Primack: Your Honor. What is criminal negligence?
The Court: What is criminal negligence? It is negligence that goes beyond gross negligence and rises to the level of criminal negligence. That's a law school answer, I suppose, isn't it, Mr. Williamson [Defense Counsel]? It's a gross deviation from the standard. You have a duty to that child to seek medical care. Okay? You did not seek medical care. There's negligence. There's simple negligence. There's gross negligence and when you go beyond gross negligence, you get into the area of criminal negligence. Have I stated that correctly?
State: I believe so, Your Honor.
Defense Counsel: That's basically what it boils down to is that the legislature has said something of this magnitude is a crime, as opposed to just being a [sic] simple negligence.
The Court: That is absolutely correct. That's what it amounts to. This is beyond gross negligence. This is something that's just practically inexcusable.
No one asked Primack if she understood the “law school answer” and explanation of the term “criminal negligence” given by the trial court and defense counsel. Nor are we persuaded that the answers given by the trial court and defense counsel, which compared legal terms of art such as “simple negligence” and “gross negligence” without further context, and which referenced the “legislature [saying] something of this magnitude is a crime,” were sufficient to allow Primack to “possess[ ] an understanding of the law in relation to the facts” of her case. McCarthy, supra. Indeed, the definitions offered by the trial court and defense counsel contained none of the straightforward language that the Georgia legislature has used to actually define the term “criminal negligence.” Pursuant to OCGA § 16-2-1 (b), “criminal negligence” is “an act or failure to act which demonstrates a willful, wanton, or reckless disregard for the safety of others who might reasonably be expected to be injured thereby.” The definitions offered by the trial court and defense counsel simply did not convey any of the concepts that define “criminal negligence” in any straightforward or readily discernable way to a defendant who specifically asked what the term meant. Indeed, Primack testified at the habeas hearing that she did not, in fact, understand the explanation given by the trial court and her defense counsel.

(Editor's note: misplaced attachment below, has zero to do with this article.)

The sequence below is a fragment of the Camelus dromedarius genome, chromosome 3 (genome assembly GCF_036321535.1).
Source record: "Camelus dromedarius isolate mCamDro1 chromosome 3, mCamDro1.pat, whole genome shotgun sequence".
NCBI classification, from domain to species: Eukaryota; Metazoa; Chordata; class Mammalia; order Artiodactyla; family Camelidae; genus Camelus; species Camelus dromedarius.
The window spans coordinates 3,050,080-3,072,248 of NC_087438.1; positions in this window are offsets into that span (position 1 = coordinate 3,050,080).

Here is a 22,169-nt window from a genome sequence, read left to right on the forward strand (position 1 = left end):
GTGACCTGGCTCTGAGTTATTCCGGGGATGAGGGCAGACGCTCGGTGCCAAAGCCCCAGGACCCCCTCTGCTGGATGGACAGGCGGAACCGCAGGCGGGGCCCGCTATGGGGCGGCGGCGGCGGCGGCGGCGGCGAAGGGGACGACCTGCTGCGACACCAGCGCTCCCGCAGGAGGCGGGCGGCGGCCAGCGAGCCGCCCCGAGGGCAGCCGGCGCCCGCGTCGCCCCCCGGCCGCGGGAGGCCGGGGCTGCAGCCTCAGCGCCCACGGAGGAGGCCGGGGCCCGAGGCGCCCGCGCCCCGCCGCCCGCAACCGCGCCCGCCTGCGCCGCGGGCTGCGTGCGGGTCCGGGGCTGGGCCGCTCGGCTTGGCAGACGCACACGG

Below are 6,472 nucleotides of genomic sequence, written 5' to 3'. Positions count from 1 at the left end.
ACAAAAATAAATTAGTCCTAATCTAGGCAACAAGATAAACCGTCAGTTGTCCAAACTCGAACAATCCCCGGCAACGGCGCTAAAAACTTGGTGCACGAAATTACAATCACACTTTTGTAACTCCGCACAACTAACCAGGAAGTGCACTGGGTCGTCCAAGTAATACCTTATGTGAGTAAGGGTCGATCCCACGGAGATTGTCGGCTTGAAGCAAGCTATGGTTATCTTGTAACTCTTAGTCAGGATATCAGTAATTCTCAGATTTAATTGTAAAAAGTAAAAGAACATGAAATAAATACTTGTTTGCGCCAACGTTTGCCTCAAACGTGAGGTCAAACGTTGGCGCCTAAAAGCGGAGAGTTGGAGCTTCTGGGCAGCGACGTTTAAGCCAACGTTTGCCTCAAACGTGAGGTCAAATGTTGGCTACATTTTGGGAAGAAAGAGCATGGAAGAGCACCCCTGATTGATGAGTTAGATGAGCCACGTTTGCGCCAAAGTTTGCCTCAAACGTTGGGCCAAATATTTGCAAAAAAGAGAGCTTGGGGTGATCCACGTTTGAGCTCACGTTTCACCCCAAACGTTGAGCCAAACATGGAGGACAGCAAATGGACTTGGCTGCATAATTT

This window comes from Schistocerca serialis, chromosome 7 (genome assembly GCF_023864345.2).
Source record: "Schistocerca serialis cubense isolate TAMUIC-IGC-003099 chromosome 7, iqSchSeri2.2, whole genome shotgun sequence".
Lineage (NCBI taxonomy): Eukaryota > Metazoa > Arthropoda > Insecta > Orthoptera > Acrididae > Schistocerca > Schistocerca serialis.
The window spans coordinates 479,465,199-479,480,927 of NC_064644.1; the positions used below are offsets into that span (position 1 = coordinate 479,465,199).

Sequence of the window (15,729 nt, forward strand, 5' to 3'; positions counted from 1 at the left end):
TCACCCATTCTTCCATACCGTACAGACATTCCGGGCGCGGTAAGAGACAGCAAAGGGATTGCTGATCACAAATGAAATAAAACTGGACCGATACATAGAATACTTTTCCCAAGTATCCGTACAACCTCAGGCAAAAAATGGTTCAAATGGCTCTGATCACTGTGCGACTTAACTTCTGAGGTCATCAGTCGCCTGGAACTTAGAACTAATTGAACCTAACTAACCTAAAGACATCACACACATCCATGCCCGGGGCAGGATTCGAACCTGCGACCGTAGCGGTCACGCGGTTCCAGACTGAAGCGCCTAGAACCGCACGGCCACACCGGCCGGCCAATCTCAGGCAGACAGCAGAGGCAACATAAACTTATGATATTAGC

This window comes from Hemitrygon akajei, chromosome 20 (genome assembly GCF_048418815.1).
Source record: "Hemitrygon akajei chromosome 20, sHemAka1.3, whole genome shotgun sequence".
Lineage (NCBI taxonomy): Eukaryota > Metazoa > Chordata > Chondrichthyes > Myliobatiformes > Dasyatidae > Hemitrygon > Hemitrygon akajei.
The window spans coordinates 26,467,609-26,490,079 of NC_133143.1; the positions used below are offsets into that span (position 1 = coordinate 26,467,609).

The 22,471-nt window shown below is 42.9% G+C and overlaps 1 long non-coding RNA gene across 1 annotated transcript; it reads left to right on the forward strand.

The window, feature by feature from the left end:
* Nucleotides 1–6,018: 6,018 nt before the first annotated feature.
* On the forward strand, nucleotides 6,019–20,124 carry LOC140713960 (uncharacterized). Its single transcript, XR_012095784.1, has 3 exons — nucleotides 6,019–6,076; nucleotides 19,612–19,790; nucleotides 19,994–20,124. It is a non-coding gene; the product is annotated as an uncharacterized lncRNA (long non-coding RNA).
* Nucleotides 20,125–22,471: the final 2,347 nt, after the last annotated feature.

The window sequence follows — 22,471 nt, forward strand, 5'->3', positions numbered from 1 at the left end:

Accordingly, we conclude that the record supports the habeas court's finding that Primack was not adequately informed that her failure to seek medical care for her child had to rise to a level of “willful, wanton, or reckless disregard for the safety” of her daughter in order for Primack to have acted with the necessary “criminal negligence” to be found guilty of second degree cruelty to children. We therefore uphold the habeas court's decision to grant relief to Primack based on her argument that she did not enter her guilty plea knowingly, voluntarily, and intelligently.
2. In light of our holding in Division 1, supra, that the habeas court properly granted relief to Primack based on the involuntariness of her plea, we need not address the additional bases upon which the habeas court also granted relief to Primack.
Judgment affirmed. All the Justices concur.